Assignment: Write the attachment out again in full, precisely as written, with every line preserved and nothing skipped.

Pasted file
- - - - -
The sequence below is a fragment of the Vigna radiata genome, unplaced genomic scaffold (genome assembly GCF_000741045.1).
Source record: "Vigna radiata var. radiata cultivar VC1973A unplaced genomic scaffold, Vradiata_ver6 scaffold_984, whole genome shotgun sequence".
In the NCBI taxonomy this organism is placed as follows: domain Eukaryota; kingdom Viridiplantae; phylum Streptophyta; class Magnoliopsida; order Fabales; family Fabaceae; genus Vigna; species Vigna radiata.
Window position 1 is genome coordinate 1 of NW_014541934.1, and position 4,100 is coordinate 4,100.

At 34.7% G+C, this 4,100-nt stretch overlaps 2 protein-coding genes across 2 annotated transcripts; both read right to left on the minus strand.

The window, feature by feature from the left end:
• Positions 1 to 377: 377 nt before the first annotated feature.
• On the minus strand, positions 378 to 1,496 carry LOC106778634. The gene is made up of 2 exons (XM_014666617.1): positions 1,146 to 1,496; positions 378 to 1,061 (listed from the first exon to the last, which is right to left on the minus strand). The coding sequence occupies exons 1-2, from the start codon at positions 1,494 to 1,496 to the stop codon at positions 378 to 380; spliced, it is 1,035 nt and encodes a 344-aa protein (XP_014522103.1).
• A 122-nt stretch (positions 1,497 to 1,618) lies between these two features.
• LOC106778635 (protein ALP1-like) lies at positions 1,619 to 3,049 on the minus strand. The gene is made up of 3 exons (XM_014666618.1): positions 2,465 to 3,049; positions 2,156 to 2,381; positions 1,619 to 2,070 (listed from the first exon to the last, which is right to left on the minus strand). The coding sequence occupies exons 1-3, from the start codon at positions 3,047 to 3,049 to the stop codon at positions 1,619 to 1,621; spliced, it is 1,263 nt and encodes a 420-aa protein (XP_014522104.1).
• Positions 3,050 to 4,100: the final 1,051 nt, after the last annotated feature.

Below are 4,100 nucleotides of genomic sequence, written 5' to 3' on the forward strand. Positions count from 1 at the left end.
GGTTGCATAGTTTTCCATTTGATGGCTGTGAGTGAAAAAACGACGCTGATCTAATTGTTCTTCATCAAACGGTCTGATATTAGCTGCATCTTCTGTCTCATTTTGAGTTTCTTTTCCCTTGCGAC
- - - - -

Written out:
The sequence below is a fragment of the Vigna radiata genome, unplaced genomic scaffold (genome assembly GCF_000741045.1).
Source record: "Vigna radiata var. radiata cultivar VC1973A unplaced genomic scaffold, Vradiata_ver6 scaffold_984, whole genome shotgun sequence".
In the NCBI taxonomy this organism is placed as follows: domain Eukaryota; kingdom Viridiplantae; phylum Streptophyta; class Magnoliopsida; order Fabales; family Fabaceae; genus Vigna; species Vigna radiata.
Window position 1 is genome coordinate 1 of NW_014541934.1, and position 4,100 is coordinate 4,100.

At 34.7% G+C, this 4,100-nt stretch overlaps 2 protein-coding genes across 2 annotated transcripts; both read right to left on the minus strand.

The window, feature by feature from the left end:
• Positions 1 to 377: 377 nt before the first annotated feature.
• On the minus strand, positions 378 to 1,496 carry LOC106778634. The gene is made up of 2 exons (XM_014666617.1): positions 1,146 to 1,496; positions 378 to 1,061 (listed from the first exon to the last, which is right to left on the minus strand). The coding sequence occupies exons 1-2, from the start codon at positions 1,494 to 1,496 to the stop codon at positions 378 to 380; spliced, it is 1,035 nt and encodes a 344-aa protein (XP_014522103.1).
• A 122-nt stretch (positions 1,497 to 1,618) lies between these two features.
• LOC106778635 (protein ALP1-like) lies at positions 1,619 to 3,049 on the minus strand. The gene is made up of 3 exons (XM_014666618.1): positions 2,465 to 3,049; positions 2,156 to 2,381; positions 1,619 to 2,070 (listed from the first exon to the last, which is right to left on the minus strand). The coding sequence occupies exons 1-3, from the start codon at positions 3,047 to 3,049 to the stop codon at positions 1,619 to 1,621; spliced, it is 1,263 nt and encodes a 420-aa protein (XP_014522104.1).
• Positions 3,050 to 4,100: the final 1,051 nt, after the last annotated feature.

Below are 4,100 nucleotides of genomic sequence, written 5' to 3' on the forward strand. Positions count from 1 at the left end.
GGTTGCATAGTTTTCCATTTGATGGCTGTGAGTGAAAAAACGACGCTGATCTAATTGTTCTTCATCAAACGGTCTGATATTAGCTGCATCTTCTGTCTCATTTTGAGTTTCTTTTCCCTTGCGAC